SERM. fuse nothing which seemeth good to thee. Lead me XXXVIII. whither thou wilt; put on me what garment thou pleasest. Wilt thou have me to be a governor or a private man, to stay at home or to be banished away, to be poor or to be rich? I will, in respect to all these things, apologize for thee with men1 ; thus did Epictetus say, and such speech well becometh our relation to God: servants should be content with their masters' appointments and allowances; they should not only themselves forbear to find fault with, but be ready to maintain his proceedings against any who shall presume to reprehend or blame them. Luke xvii. Especially such servants as we are, who, after we have done all things commanded us, must acknowledge that we are unprofitable servants; such as can bring no considerable benefit to our Lord, or anywise advance his state; such as therefore cannot challenge any wages from him more than he out of mere favour is pleased to allow could we by our labours enrich God, or raise him in dignity, or procure delight to him, it might seem congruous that he should answerably reward us; but as he getteth nothing by us, so we cannot require any thing from him: our best services do indeed rather need pardon, than deserve any reward: no man hath lived so well, that he can pretend any thing from God, that he is not indeed much behindhand in his accounts with God, having received from God far more of benefit than he can return to him in service: no man, without extreme presumption and arrogance, can offer to
· Χρῶ μοι λοιπὸν εἰς ὃ ἂν θέλῃς. Ὁμογνωμονῶ σοι, ἴσος εἰμί. Οὐδὲν παραιτοῦμαι τῶν σοι δοκούντων. Ὅπου θέλεις ἄγε, ἣν θέλεις ἐσθῆτα περίθες. Αρχειν με θέλεις, ἰδιοτεύειν, μένειν, φεύγειν, πένεσθαι, πλουτεῖν ; ἐγώ σοι ὑπὲρ ἁπάντων τούτων πρὸς τοὺς ἀνθρώπους ἀπολογήσομαι. Arr. ii. 16.
prescribe, in what measure, or what manner, God SERM. should reward him.
Again, if we consider ourselves as the children of God, either by birth or nature, or by adoption and grace, how can we be discontent for any thing? Have we not thence great reason to hope, or rather to be confident, that we shall never want any good thing, (necessary or convenient for us,) that no great evil shall ever oppress us? For is not God hence by paternal disposition inclined, is he not in a manner by paternal duty engaged, in all needful occasions to supply and succour us? Can we, without great profaneness, and no less folly, surmise, that he, which is so immensely good, will be a bad (an unkind, or a neglectful) Father to us? No; as there is no other father in goodness comparable to him, so none, in real effects of benignity, can come near him; so our Lord assureth us: If ye, saith he, being evil, know Matt. vii. how to give good things unto your children; how much more will our heavenly Father give good things to his children that ask him?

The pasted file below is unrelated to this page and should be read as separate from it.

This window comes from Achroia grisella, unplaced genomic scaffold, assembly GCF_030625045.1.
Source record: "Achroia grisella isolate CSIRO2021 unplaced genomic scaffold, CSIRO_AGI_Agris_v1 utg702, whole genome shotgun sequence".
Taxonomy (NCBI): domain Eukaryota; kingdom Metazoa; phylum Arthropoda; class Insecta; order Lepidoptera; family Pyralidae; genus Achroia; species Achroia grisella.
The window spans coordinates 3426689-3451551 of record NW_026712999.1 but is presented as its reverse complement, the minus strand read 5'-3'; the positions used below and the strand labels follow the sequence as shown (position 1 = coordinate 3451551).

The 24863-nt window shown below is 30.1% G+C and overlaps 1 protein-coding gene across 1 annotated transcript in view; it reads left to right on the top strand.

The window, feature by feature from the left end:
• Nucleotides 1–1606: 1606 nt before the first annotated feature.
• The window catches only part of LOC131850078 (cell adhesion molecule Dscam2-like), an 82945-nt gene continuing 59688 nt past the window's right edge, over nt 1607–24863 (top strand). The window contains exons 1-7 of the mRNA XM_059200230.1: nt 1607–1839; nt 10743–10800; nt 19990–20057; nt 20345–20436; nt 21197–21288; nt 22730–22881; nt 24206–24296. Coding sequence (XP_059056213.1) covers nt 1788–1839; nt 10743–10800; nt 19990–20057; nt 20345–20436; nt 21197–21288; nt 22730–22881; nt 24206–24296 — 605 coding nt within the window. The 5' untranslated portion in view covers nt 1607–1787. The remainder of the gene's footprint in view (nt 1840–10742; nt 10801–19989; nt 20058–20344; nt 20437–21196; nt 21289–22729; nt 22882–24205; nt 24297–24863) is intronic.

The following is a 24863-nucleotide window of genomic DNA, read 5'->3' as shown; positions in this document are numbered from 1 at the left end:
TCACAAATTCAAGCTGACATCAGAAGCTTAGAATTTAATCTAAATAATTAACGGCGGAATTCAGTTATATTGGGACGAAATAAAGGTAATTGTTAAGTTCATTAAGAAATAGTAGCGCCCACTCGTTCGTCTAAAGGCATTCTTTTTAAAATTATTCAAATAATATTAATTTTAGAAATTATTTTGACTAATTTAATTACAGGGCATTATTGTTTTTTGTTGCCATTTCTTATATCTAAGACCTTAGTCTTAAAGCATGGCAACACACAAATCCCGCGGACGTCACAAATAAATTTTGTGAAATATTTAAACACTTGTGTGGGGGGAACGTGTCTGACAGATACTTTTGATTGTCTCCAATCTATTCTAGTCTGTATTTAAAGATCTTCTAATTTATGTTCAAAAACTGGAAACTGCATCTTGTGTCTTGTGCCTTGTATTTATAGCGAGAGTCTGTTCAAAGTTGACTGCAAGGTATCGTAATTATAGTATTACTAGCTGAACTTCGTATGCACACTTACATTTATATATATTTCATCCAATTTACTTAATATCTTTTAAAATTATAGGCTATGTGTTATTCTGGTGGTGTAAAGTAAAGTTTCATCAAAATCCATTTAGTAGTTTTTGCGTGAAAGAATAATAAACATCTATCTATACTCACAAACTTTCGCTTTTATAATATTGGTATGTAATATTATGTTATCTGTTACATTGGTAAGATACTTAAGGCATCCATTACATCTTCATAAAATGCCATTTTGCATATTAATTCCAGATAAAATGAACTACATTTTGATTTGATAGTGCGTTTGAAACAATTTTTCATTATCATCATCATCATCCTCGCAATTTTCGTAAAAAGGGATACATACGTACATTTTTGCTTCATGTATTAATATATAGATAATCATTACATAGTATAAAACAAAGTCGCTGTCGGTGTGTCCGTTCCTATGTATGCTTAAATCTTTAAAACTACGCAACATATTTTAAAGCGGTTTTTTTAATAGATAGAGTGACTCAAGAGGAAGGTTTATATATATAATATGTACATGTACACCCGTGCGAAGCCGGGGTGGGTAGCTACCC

If we consider ourselves as Christians, we have still more reason to practise this duty as such, we are not only possessed of goods abundantly sufficient to satisfy our desires; we have hopes able to raise our minds above the sense of all present things; we have entertainments that ever may divert our minds, and fill our hearts with comfort: but we have also an assurance of competent supplies of temporal goods; for, Godliness is profitable to all things, having the Tim.iv.8. promise both of the present life, and of that which is to come: and, If we seek first the kingdom of Matt.iv. 33. heaven, and its righteousness, all these things shall be added unto us. It is indeed strangely unhand
SERM. some for a Christian ever to droop, or to be disconXXXVIII. solate; for a friend of God, and an heir of heaven, to
think he wants any thing, or fear that he shall ever want; for him, whose treasure and heart are above, to be so concerned with any thing here as deeply to resent it.
Again, if we reflect upon ourselves as rational men, how for shame can we be discontent? Do we not therein much disparage that excellent perfection of our nature? Is it not the proper work of reason to prevent things hurtful or offensive to us, when that may be done; to remove them, if they are removable; if neither of these can be compassed, to allay and mitigate them; so that we may be able well to support them? Is it not its principal use to drive away those fond conceits, and to quell those troublesome passions, which create or foment disquiet and displeasure to us? If it cannot do this, what doth it signify? to what purpose have we it? Is not our condition really worse than that of brute beasts, if reason serveth only to descry the causes of trouble, but cannot enable to bear it? All the reasons we have produced, and all that we shall produce against discontent, will, if we are reasonable men, and reason availeth any thing, have this effect upon us.
Wherefore considering ourselves, our capacities, our relations, our actions, it is most reasonable to be content with our condition, and with whatever doth befall us.